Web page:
Bush pledges effort to immunize children President's plan termed belated and inadequate.

May 12, 1992|By New York Times News Service

WASHINGTON -- President Bush has announced that the federal government would begin a nationwide campaign to immunize children against preventable diseases by age 2.

Pediatricians and other public health experts said Mr. Bush's proposal was belated and inadequate.

Mr. Bush also announced a federal program intended to reduce infant mortality by increasing the number of women who get prenatal care. This program is called Healthy Start, but Democrats derided it as a "late start," saying it was prompted more by the political calendar than by genuine interest in child health problems. The centerpiece of the new program announced yesterday is a 30-second television commercial saying, "Every 13 minutes another infant dies."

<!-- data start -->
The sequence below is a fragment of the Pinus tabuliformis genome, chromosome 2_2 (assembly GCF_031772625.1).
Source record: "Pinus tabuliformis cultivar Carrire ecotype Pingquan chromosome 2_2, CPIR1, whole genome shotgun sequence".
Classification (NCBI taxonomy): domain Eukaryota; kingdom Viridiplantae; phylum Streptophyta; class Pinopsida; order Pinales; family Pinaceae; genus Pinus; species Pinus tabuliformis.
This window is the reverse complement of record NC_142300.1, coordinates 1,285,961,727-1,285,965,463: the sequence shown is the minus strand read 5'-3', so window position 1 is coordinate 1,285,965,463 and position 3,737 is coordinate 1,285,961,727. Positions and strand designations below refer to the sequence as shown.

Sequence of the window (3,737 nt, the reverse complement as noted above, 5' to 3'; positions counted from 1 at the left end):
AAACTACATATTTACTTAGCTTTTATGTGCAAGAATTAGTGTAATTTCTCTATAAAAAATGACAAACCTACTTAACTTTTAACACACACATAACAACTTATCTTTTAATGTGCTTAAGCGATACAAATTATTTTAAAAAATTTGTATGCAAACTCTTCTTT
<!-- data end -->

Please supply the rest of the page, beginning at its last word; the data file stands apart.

Yesterday's announcements were part of Bush's effort to show an active interest in domestic social and economic problems. Democrats, including Bill Clinton, the likely Democratic presidential nominee, say Bush has neglected those problems since he took office.

Mr. Bush's announcements come 11 months after a similar Rose Garden ceremony in which he said he was sending senior officials to six cities to investigate why children were not being vaccinated against measles and other diseases.

Dr. Samuel L. Katz, professor of pediatrics at Duke University and chairman of the Federal Immunization Practices Advisory Committee, said yesterday administration officials "finked out and did not follow through after they had a big Rose Garden show" last year.

"Other than Haiti and Bolivia, we probably have the worst record in the Western Hemisphere of immunizing children in the first two years of life," said Dr. Katz, who was appointed to the advisory panel by Dr. Louis W. Sullivan, secretary of Health and Human Services.

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